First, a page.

Paesi in via di sviluppo e politiche commerciali
There is a great diversity among the developing
countries in terms of their income per capita.
Why are some countries so much poorer than others?
• For about 30 years after World War II trade policies in
many developing countries were strongly influenced
by the belief that the key to economic development
was creation of a strong manufacturing sector.
– The best way to create a strong manufacturing sector
was by protecting domestic manufacturers from
Copyright © 2003 Pearson Education, Inc. Slide 10-3
Table 10-1: Gross Domestic Product Per Capita, 1999 (dollars)
Copyright © 2003 Pearson Education, Inc. Slide 10-4
From World War II until the 1970s many developing
countries attempted to accelerate their development
by limiting imports of manufactured goods to foster a
manufacturing sector serving the domestic market.
The most important economic argument for
protecting manufacturing industries is the infant
Copyright © 2003 Pearson Education, Inc. Slide 10-5
The Infant Industry Argument
• It states that developing countries have a potential
comparative advantage in manufacturing and they can
realize that potential through an initial period of
• It implies that it is a good idea to use tariffs or import
quotas as temporary measures to get industrialization
– Example: The U.S. and Germany had high tariff rates
on manufacturing in the 19 century, while Japan had
extensive import controls until the 1970s.
Copyright © 2003 Pearson Education, Inc. Slide 10-6
Problems with the Infant Industry Argument
• It is not always good to try to move today into the
industries that will have a comparative advantage in
– Example: In the 1980s South Korea became an exporter
of automobiles, whereas in the 1960s its capital and
skilled labor were still very scarce.
• Protecting manufacturing does no good unless the
protection itself helps make industry competitive.
– Example: Pakistan and India have protected their heavy
manufacturing sectors for decades and have recently
begun to develop significant exports of light
manufactures like textiles.
Copyright © 2003 Pearson Education, Inc. Slide 10-7
Market Failure Justifications for Infant Industry
• Two market failures are identified as reasons why
infant industry protection may be a good idea:
– Imperfect capital markets justification
– If a developing country does not have a set of financial
institutions that would allow savings from traditional sectors
(such as agriculture) to be used to finance investment in new
sectors (such as manufacturing), then growth of new industries
will be restricted.
– Appropriability argument
– Firms in a new industry generate social benefits for which they
are not compensated (e.g. start-up costs of adapting
Copyright © 2003 Pearson Education, Inc. Slide 10-8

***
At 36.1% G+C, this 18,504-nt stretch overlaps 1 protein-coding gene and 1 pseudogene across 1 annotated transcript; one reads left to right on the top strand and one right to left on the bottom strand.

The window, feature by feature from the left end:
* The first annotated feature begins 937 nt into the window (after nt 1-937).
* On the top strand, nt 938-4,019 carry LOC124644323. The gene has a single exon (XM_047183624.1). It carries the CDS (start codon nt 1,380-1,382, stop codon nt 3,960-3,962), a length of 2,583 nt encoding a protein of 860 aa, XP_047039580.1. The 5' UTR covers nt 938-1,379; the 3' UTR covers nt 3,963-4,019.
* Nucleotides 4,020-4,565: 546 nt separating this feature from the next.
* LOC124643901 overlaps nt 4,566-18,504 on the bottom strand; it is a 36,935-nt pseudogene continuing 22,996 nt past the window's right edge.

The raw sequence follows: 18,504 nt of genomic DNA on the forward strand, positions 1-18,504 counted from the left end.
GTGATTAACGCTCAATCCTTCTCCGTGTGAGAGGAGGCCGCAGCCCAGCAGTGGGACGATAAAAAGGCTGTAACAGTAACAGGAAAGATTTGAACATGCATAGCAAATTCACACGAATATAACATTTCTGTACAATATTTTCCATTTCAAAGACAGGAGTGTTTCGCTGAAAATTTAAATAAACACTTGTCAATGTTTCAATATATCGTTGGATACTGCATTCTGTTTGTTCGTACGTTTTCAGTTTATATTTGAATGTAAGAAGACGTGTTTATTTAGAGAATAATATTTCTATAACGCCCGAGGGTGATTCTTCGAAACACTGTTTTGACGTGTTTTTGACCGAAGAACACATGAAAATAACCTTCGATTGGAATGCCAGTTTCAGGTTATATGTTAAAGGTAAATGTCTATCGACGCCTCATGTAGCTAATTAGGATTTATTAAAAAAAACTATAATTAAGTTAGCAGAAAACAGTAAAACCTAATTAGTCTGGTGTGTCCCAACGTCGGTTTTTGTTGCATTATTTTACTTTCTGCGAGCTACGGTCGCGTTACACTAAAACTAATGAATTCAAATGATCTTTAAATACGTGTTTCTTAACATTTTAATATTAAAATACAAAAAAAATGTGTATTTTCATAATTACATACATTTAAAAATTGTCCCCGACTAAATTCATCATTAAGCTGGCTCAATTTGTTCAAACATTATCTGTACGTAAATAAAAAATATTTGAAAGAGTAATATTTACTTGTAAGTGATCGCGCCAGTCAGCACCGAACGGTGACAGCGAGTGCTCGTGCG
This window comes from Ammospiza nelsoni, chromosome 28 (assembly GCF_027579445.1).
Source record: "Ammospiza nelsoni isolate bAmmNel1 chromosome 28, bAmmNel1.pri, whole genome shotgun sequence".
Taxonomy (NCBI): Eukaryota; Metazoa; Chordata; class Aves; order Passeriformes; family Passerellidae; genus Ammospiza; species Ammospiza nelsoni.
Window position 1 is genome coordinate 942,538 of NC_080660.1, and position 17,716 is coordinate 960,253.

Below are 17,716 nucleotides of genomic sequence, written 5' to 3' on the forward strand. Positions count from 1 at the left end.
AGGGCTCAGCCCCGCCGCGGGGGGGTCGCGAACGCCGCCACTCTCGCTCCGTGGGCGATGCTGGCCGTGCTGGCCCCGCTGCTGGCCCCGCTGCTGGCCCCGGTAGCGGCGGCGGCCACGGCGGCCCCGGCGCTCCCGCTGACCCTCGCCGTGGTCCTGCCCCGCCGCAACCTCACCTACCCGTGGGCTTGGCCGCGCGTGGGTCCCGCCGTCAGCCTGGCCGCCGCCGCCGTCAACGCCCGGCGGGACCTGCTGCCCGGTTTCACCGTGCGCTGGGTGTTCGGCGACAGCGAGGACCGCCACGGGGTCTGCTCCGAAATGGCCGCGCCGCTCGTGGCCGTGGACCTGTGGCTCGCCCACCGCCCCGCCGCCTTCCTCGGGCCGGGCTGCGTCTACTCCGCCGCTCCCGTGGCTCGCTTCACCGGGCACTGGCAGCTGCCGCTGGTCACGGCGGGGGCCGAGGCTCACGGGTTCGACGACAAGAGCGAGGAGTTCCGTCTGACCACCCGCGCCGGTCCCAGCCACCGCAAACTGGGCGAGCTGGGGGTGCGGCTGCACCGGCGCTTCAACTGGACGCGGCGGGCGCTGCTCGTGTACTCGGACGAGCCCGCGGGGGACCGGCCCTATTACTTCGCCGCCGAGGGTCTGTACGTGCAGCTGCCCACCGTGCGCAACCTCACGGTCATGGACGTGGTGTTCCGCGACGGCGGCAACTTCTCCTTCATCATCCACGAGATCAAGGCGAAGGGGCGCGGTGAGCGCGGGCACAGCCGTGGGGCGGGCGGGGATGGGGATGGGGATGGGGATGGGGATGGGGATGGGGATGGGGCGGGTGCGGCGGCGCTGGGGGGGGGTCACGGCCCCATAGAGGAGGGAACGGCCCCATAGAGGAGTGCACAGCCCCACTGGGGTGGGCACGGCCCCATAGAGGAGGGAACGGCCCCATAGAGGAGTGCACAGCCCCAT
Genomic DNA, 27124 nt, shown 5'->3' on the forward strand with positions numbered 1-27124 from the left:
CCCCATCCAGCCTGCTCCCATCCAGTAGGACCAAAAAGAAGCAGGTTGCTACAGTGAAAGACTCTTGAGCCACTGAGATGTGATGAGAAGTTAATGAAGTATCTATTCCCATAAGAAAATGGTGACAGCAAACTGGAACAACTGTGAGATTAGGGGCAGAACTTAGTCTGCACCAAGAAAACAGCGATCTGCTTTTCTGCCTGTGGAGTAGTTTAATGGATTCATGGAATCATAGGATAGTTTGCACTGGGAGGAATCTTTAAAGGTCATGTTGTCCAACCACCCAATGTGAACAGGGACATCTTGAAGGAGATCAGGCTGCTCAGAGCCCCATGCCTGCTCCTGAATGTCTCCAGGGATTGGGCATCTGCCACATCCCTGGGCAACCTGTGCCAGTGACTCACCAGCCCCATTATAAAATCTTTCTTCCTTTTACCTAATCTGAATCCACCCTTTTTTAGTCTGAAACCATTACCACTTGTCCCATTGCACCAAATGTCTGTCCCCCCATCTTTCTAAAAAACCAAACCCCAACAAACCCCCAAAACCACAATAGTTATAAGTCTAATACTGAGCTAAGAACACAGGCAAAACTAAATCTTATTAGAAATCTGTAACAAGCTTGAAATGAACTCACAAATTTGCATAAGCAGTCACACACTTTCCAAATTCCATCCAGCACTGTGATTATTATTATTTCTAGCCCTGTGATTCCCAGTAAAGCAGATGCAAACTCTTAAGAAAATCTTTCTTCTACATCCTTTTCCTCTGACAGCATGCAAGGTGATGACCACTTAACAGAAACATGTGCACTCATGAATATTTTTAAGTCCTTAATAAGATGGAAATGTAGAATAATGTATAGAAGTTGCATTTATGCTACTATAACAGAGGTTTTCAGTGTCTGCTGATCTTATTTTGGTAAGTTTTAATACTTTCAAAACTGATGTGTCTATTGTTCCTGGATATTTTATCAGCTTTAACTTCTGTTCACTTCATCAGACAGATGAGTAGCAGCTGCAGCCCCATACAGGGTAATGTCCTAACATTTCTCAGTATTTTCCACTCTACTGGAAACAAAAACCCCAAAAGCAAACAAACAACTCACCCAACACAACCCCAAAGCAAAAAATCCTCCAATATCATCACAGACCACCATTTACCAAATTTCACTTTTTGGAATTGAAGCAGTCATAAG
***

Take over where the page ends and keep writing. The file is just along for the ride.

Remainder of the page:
Promoting Manufacturing Through Protection
• Import-substituting industrialization
– The strategy of encouraging domestic industry by
limiting imports of manufactured goods
– Many less-developed countries have pursued this strategy.
• Has import-substituting industrialization promoted
– Many economists are now harshly critical of the results
of import substitution, arguing that it has fostered high-
cost, inefficient production
Copyright © 2003 Pearson Education, Inc. Slide 10-9
• Why not encourage both import substitution and
– A tariff that reduces imports also necessarily reduces
– Until the 1970s many developing countries were
skeptical about the possibility of exporting
– In many cases, import-substituting industrialization
policies dovetailed naturally with existing political
Copyright © 2003 Pearson Education, Inc. Slide 10-10
Table 10-2: Exports as a Percentage of National Income, 1999
Copyright © 2003 Pearson Education, Inc. Slide 10-11
Results of Favoring Manufacturing: Problems of
• Many countries that have pursued import substitution
have not shown any signs of catching up with the
– Example: In India, after 20 years of economic plans
between the early 1950s and the early 1970s, its per
capita income was only a few percent higher than
Copyright © 2003 Pearson Education, Inc. Slide 10-12
• Why didn’t import-substituting industrialization work
the way it was supposed to?
– The infant industry argument was not as universally
valid as many people assumed: lack of skilled labor,
entrepreneurs, managerial competence, reliable supplies
– Allows inefficient manufacturing sector to survive, but
cannot directly make that sector more efficient
• Import-substituting industrialization generated:
– High rates of effective protection
– Inefficient (small) scale of production, too many firms
– Higher income inequality and unemployment
Copyright © 2003 Pearson Education, Inc. Slide 10-13
Table 10-3: Effective Protection of Manufacturing in Some Developing
Copyright © 2003 Pearson Education, Inc. Slide 10-14
+1 anno fa
Materiale didattico per il corso di Economia Internazionale del prof. Alireza Jay Naghavi. Trattasi di slides in lingua inglese a cura del docente, all'interno delle quali sono affrontati i seguenti argomenti: la politica commerciale nei paesi in via di sviluppo; lo sviluppo dell'industria e l'industrializzazione import-substituting; il protezionismo come strumento di sviluppo industriale; il peso delle esportazioni nelle economie dei paesi in via di sviluppo; il dualismo economico ed i suoi problemi; l'industrializzazione export-oriented dei paesi del sud-est asiatico; le "tigri asiatiche".
I contenuti di questa pagina costituiscono rielaborazioni personali del Publisher Atreyu di informazioni apprese con la frequenza delle lezioni di Economia internazionale e studio autonomo di eventuali libri di riferimento in preparazione dell'esame finale o della tesi. Non devono intendersi come materiale ufficiale dell'università Bologna - Unibo o del prof Naghavi Alireza Jay.
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